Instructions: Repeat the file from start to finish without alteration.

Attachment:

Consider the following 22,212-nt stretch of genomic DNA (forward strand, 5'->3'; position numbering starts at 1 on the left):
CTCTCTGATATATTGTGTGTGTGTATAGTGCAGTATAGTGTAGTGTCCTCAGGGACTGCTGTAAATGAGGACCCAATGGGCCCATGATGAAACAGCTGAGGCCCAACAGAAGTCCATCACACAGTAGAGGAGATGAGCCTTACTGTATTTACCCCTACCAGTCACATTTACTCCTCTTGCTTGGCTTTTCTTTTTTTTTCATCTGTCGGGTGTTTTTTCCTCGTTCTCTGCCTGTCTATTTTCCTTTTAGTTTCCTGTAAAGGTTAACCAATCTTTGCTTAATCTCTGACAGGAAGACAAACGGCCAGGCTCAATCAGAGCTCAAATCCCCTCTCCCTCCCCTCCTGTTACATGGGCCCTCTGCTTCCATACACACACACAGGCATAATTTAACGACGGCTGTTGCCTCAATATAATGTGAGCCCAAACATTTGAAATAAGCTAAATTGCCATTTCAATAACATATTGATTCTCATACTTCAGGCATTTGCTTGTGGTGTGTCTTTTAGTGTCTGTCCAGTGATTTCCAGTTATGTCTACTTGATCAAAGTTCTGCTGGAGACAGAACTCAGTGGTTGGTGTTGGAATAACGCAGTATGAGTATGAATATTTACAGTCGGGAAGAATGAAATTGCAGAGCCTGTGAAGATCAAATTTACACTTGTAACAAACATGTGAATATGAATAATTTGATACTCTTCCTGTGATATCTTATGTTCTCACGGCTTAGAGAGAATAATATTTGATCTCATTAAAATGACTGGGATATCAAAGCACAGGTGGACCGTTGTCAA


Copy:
Consider the following 22,212-nt stretch of genomic DNA (forward strand, 5'->3'; position numbering starts at 1 on the left):
CTCTCTGATATATTGTGTGTGTGTATAGTGCAGTATAGTGTAGTGTCCTCAGGGACTGCTGTAAATGAGGACCCAATGGGCCCATGATGAAACAGCTGAGGCCCAACAGAAGTCCATCACACAGTAGAGGAGATGAGCCTTACTGTATTTACCCCTACCAGTCACATTTACTCCTCTTGCTTGGCTTTTCTTTTTTTTTCATCTGTCGGGTGTTTTTTCCTCGTTCTCTGCCTGTCTATTTTCCTTTTAGTTTCCTGTAAAGGTTAACCAATCTTTGCTTAATCTCTGACAGGAAGACAAACGGCCAGGCTCAATCAGAGCTCAAATCCCCTCTCCCTCCCCTCCTGTTACATGGGCCCTCTGCTTCCATACACACACACAGGCATAATTTAACGACGGCTGTTGCCTCAATATAATGTGAGCCCAAACATTTGAAATAAGCTAAATTGCCATTTCAATAACATATTGATTCTCATACTTCAGGCATTTGCTTGTGGTGTGTCTTTTAGTGTCTGTCCAGTGATTTCCAGTTATGTCTACTTGATCAAAGTTCTGCTGGAGACAGAACTCAGTGGTTGGTGTTGGAATAACGCAGTATGAGTATGAATATTTACAGTCGGGAAGAATGAAATTGCAGAGCCTGTGAAGATCAAATTTACACTTGTAACAAACATGTGAATATGAATAATTTGATACTCTTCCTGTGATATCTTATGTTCTCACGGCTTAGAGAGAATAATATTTGATCTCATTAAAATGACTGGGATATCAAAGCACAGGTGGACCGTTGTCAA